Show that this transformation does \emph{not} in general achieve the desired property. To do so, you will give a concrete example of an encryption scheme $(\enc,\dec)$. To keep things simple, your scheme $(\enc,\dec)$ does not actually need to be secure, but it must be correct. Then you will plug $(\enc,\dec)$ into the conversion above to obtain $\enc_3$. Now Alice chooses a uniformly random message $m\in\Sigma^{\ell/2}$, computes $c_3=\enc_3(k,m)$, and then Bob receives $c_3'$, which is $c_3$ with a the $i$th character deleted, for some $i$. You must show that there are some $i$ such that Bob will be unable to compute $m$ with certainty, no matter what decryption algorithm he may be using. (Bob gets to know the key $k$).
\end{itemize}
\section{Problem 3 (20 points)}
\begin{itemize}
\item[(a)] Show that a Homophonic substitution cipher that encrypts a single character at a time can \emph{never} have perfect secrecy, even for two-character messages, no matter how large the output alphabet is. That is, provide two different two-character messages such that the distributions of encryptions of those two messages are different, regardless of the ciphertext alphabet size or the exact mappings between characters.
\item[(b)] Show that the Vigen\`ere cipher does \emph{not} have perfect secrecy if the message length is even one character longer than the key length.
\item[(c)] Show that the Vigen\`ere cipher does \emph{not} have perfect secrecy if the keyspace is grammatically correct English, even if the message length is smaller than the key length.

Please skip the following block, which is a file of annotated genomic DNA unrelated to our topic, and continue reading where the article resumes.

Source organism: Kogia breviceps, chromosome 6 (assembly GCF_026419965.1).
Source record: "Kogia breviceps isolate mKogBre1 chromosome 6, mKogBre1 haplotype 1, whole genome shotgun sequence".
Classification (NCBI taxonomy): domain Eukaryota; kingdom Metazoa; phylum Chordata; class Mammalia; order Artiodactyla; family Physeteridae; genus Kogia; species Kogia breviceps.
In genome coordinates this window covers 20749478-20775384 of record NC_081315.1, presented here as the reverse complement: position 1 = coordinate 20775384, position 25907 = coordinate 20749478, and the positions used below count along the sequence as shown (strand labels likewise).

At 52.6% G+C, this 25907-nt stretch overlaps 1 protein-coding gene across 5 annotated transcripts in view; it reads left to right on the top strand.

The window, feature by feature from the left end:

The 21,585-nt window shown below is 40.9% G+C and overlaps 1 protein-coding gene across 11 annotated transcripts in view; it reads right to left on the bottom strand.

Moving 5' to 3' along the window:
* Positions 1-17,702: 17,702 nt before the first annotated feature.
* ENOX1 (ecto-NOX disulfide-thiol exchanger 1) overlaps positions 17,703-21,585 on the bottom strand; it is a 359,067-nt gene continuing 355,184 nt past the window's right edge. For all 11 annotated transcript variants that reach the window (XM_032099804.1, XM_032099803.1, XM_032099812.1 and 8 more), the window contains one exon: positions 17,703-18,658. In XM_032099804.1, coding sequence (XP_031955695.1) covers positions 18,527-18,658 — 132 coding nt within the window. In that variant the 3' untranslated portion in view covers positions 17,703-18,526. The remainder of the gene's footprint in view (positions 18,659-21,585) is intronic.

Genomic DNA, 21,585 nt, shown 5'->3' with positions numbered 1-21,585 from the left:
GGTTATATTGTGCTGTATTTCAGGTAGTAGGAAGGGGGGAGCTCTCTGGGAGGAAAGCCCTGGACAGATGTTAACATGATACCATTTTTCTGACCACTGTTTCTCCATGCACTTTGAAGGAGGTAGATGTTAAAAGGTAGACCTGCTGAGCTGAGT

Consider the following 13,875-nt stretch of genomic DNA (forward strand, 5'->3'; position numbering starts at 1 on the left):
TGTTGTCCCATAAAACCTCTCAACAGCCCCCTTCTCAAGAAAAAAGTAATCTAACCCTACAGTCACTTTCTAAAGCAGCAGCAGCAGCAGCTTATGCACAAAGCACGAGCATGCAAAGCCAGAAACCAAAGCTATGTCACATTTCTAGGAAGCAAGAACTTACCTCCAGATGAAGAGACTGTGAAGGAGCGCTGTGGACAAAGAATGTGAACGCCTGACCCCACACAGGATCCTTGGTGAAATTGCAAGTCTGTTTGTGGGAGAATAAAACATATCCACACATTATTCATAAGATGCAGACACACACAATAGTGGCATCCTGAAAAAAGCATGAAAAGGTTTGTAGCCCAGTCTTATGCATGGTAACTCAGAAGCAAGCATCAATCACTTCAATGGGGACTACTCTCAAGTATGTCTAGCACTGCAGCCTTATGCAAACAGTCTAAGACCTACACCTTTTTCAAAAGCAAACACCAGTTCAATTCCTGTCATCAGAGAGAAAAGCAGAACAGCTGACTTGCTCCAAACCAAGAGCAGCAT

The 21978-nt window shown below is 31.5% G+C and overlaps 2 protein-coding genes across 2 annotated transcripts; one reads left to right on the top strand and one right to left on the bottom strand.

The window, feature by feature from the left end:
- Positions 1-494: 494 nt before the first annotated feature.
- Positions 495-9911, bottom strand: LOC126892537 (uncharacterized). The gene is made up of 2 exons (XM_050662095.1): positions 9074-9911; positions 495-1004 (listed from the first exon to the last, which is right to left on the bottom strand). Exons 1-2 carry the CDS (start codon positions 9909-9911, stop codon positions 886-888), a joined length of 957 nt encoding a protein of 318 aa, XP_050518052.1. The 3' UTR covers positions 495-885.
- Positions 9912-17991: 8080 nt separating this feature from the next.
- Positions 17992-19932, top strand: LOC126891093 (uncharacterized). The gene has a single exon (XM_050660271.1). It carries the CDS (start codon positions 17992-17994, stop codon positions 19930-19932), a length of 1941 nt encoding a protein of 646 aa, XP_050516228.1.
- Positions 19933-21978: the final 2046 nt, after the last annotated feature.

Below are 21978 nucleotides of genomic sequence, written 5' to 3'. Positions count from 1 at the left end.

\item[(d)] Show that the following cipher has perfect secrecy. Messages are $\ell$ bit strings. The key is a random permutation $P$ on $2\ell$ items. To encrypt a message $m$, write down $m$, followed by $\overline{m}$, the bitwise complement of $m$. Then permute the bits of the resulting $2\ell$-bit string $m||\overline{m}$ according to the permutation described by the key. To decrypt, perform the inverse permutation to recover $m||\overline{m}$ and discard $\overline{m}$.
\item[(e)] What happens in part (d) we replace $\overline{m}$ with $0^\ell$ (here, $0^\ell$ denotes a sequence of $\ell$ zeros). That is, we apply the permutation $P$ to the $2\ell$-bit string $m||0^\ell$. Is the scheme still correct? Is it still secure? Prove why or why not.
\end{itemize}
\section{Problem 4 (20 points)}
\begin{itemize}
\item[(a)] Devise an encryption scheme such that (1) given an encryption of any message, an adversary can figure out 90\% of the secret key, but (2) the scheme is still perfectly secure, despite 90\% of the key being revealed. Do not forget to prove that the scheme is secure and that it is correct.
\item[(b)] Devise an encryption scheme such that (1) given an encryption of any message, an adversary learns \emph{nothing} about the secret key, but (2) the scheme is completely broken (as in, given the ciphertext, an adversary can completely recover the plaintext).
\end{itemize}
\end{document}